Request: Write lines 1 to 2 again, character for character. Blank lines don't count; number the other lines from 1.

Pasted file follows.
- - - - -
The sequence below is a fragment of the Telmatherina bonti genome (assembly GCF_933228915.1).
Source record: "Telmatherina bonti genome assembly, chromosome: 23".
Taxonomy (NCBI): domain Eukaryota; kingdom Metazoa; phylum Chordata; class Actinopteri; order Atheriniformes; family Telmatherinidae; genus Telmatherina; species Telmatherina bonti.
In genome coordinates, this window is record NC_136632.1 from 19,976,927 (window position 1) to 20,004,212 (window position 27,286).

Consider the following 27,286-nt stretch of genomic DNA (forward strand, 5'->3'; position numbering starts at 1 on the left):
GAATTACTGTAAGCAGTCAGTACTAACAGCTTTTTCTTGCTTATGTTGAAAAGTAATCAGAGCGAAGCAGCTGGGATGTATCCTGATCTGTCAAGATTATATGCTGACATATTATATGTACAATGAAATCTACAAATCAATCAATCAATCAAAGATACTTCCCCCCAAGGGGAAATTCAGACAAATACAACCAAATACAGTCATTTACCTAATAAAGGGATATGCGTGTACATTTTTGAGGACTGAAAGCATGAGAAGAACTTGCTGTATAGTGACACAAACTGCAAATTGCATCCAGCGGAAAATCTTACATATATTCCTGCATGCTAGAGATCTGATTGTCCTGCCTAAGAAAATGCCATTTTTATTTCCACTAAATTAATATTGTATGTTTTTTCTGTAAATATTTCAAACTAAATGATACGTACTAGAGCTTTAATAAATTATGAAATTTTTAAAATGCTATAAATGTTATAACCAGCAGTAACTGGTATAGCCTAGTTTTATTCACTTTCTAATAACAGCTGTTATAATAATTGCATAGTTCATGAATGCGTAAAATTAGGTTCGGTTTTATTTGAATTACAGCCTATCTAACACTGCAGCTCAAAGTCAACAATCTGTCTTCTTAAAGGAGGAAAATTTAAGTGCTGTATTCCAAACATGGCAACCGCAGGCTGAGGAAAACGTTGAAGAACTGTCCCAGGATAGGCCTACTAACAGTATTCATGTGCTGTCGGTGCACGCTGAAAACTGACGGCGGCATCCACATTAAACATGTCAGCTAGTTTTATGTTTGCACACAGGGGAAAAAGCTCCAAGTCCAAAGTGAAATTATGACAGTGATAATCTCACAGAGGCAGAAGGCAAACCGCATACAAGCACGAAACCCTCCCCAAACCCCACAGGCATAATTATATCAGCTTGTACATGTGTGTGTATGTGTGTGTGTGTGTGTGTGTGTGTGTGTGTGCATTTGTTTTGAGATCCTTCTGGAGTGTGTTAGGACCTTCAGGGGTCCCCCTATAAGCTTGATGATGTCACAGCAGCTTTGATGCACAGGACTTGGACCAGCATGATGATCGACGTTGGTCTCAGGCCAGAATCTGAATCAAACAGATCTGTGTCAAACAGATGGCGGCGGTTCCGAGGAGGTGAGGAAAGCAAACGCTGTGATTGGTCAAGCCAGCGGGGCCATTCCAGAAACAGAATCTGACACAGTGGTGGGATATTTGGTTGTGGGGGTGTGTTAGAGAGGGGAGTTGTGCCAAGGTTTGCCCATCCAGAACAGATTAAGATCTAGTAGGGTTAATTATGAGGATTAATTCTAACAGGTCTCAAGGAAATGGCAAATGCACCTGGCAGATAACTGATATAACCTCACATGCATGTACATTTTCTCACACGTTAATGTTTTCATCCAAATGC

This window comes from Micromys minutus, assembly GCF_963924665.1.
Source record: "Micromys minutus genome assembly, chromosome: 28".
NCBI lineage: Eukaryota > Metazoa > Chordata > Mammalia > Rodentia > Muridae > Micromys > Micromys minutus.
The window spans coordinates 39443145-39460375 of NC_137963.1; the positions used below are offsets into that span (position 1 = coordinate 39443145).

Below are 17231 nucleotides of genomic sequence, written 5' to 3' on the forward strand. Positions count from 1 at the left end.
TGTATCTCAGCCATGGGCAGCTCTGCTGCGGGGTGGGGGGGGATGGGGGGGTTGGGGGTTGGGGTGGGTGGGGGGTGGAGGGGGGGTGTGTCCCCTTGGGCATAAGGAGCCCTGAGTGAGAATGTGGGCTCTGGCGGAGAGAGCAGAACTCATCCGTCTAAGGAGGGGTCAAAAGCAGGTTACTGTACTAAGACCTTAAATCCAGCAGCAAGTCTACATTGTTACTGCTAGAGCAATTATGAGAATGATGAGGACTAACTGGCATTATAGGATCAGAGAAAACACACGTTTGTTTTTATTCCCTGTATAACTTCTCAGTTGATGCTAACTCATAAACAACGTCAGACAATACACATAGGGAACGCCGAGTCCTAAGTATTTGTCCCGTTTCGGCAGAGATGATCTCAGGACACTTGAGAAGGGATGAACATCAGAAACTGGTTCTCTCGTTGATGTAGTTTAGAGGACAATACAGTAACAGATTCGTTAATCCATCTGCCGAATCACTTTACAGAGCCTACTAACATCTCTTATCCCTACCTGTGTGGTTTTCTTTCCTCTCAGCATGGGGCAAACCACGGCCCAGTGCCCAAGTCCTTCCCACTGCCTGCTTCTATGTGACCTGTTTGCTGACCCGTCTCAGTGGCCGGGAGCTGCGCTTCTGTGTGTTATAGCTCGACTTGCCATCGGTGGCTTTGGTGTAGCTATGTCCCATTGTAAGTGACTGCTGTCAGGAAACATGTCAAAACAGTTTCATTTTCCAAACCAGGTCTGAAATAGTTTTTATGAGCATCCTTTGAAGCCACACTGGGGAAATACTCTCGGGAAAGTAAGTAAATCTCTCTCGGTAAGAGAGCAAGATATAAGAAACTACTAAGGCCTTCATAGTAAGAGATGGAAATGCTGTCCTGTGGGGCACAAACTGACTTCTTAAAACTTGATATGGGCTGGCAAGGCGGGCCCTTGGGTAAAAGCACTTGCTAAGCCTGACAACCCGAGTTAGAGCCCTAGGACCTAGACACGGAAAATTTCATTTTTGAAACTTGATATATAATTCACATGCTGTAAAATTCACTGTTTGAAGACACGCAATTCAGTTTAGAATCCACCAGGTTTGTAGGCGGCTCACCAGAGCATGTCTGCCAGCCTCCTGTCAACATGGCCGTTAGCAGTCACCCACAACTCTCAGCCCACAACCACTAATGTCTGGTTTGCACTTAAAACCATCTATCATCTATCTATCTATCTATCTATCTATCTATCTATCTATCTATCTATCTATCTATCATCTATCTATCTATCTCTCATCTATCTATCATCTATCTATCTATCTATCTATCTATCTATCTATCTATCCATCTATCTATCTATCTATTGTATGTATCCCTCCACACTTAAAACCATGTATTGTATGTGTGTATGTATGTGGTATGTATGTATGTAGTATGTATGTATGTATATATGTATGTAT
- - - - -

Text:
The sequence below is a fragment of the Telmatherina bonti genome (assembly GCF_933228915.1).
Source record: "Telmatherina bonti genome assembly, chromosome: 23".